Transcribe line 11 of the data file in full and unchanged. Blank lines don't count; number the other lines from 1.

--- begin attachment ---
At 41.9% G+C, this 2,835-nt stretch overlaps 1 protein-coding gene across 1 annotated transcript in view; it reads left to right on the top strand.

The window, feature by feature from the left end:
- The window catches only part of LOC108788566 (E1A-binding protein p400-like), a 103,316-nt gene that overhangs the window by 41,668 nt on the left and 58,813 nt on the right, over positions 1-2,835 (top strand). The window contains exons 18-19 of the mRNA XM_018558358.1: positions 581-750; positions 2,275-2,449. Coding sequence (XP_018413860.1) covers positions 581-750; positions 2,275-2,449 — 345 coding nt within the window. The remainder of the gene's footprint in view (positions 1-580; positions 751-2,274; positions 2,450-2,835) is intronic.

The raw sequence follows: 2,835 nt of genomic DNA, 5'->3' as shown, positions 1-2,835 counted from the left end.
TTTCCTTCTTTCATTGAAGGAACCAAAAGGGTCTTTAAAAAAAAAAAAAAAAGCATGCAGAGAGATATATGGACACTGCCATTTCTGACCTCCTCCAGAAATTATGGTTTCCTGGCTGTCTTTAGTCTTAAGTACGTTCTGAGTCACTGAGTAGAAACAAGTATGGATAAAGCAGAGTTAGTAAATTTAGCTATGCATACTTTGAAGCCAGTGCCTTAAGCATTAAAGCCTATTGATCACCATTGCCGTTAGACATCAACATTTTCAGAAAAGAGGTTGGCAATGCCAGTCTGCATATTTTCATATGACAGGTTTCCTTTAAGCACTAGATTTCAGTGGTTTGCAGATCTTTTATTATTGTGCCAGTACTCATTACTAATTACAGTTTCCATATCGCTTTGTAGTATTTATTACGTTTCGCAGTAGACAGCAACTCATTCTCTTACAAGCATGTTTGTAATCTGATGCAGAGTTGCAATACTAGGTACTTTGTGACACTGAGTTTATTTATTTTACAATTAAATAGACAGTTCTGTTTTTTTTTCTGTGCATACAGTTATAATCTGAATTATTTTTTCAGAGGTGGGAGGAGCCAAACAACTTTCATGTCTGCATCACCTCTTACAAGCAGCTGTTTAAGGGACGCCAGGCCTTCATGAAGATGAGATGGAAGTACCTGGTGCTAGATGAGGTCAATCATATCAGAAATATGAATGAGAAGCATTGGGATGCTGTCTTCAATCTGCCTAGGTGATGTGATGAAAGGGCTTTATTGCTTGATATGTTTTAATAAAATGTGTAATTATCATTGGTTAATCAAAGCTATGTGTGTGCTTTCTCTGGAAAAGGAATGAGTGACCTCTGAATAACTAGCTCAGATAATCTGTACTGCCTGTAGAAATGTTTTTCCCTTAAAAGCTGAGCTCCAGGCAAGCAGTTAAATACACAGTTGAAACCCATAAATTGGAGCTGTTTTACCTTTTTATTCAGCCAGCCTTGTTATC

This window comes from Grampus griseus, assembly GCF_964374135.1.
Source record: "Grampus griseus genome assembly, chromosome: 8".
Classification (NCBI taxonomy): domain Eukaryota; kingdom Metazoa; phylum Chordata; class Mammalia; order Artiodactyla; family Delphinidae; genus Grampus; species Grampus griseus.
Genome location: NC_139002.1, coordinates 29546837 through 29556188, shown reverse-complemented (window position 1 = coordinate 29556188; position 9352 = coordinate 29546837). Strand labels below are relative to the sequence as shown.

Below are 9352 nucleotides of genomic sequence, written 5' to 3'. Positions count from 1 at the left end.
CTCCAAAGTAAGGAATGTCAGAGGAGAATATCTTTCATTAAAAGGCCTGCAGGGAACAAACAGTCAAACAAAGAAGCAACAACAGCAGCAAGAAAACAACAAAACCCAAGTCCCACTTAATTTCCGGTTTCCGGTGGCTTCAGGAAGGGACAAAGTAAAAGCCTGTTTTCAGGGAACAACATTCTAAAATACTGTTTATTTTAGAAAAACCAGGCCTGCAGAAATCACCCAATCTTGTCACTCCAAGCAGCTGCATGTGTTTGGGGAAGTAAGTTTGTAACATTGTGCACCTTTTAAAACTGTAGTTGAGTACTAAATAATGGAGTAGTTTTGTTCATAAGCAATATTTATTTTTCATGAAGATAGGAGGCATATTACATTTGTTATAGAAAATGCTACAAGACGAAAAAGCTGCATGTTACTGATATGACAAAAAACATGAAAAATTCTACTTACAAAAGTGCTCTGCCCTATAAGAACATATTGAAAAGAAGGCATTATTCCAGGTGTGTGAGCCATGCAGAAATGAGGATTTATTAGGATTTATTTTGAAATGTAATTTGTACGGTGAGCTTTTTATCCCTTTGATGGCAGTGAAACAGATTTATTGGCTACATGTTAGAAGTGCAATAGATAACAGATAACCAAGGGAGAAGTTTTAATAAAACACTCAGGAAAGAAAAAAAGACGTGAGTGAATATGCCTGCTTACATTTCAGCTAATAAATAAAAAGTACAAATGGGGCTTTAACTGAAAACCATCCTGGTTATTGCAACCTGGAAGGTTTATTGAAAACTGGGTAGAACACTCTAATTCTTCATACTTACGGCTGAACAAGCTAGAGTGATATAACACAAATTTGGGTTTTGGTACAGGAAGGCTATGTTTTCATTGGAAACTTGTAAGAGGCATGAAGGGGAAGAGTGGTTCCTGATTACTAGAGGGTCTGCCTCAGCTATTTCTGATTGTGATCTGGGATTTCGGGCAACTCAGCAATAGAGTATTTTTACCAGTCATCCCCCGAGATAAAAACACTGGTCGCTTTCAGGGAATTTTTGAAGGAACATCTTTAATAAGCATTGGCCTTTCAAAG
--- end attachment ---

CTCCAAAGTAAGGAATGTCAGAGGAGAATATCTTTCATTAAAAGGCCTGCAGGGAACAAACAGTCAAACAAAGAAGCAACAACAGCAGCAAGAAAACAACAAAACCCAAGTCCCACTTAATTTCCGGTTTCCGGTGGCTTCAGGAAGGGACAAAGTAAAAGCCTGTTTTCAGGGAACAACATTCTAAAATACTGTTTATTTTAGAAAAACCAGGCCTGCAGAAATCACCCAATCTTGTCACTCCAAGCAGCTGCATGTGTTTGGGGAAGTAAGTTTGTAACATTGTGCACCTTTTAAAACTGTAGTTGAGTACTAAATAATGGAGTAGTTTTGTTCATAAGCAATATTTATTTTTCATGAAGATAGGAGGCATATTACATTTGTTATAGAAAATGCTACAAGACGAAAAAGCTGCATGTTACTGATATGACAAAAAACATGAAAAATTCTACTTACAAAAGTGCTCTGCCCTATAAGAACATATTGAAAAGAAGGCATTATTCCAGGTGTGTGAGCCATGCAGAAATGAGGATTTATTAGGATTTATTTTGAAATGTAATTTGTACGGTGAGCTTTTTATCCCTTTGATGGCAGTGAAACAGATTTATTGGCTACATGTTAGAAGTGCAATAGATAACAGATAACCAAGGGAGAAGTTTTAATAAAACACTCAGGAAAGAAAAAAAGACGTGAGTGAATATGCCTGCTTACATTTCAGCTAATAAATAAAAAGTACAAATGGGGCTTTAACTGAAAACCATCCTGGTTATTGCAACCTGGAAGGTTTATTGAAAACTGGGTAGAACACTCTAATTCTTCATACTTACGGCTGAACAAGCTAGAGTGATATAACACAAATTTGGGTTTTGGTACAGGAAGGCTATGTTTTCATTGGAAACTTGTAAGAGGCATGAAGGGGAAGAGTGGTTCCTGATTACTAGAGGGTCTGCCTCAGCTATTTCTGATTGTGATCTGGGATTTCGGGCAACTCAGCAATAGAGTATTTTTACCAGTCATCCCCCGAGATAAAAACACTGGTCGCTTTCAGGGAATTTTTGAAGGAACATCTTTAATAAGCATTGGCCTTTCAAAG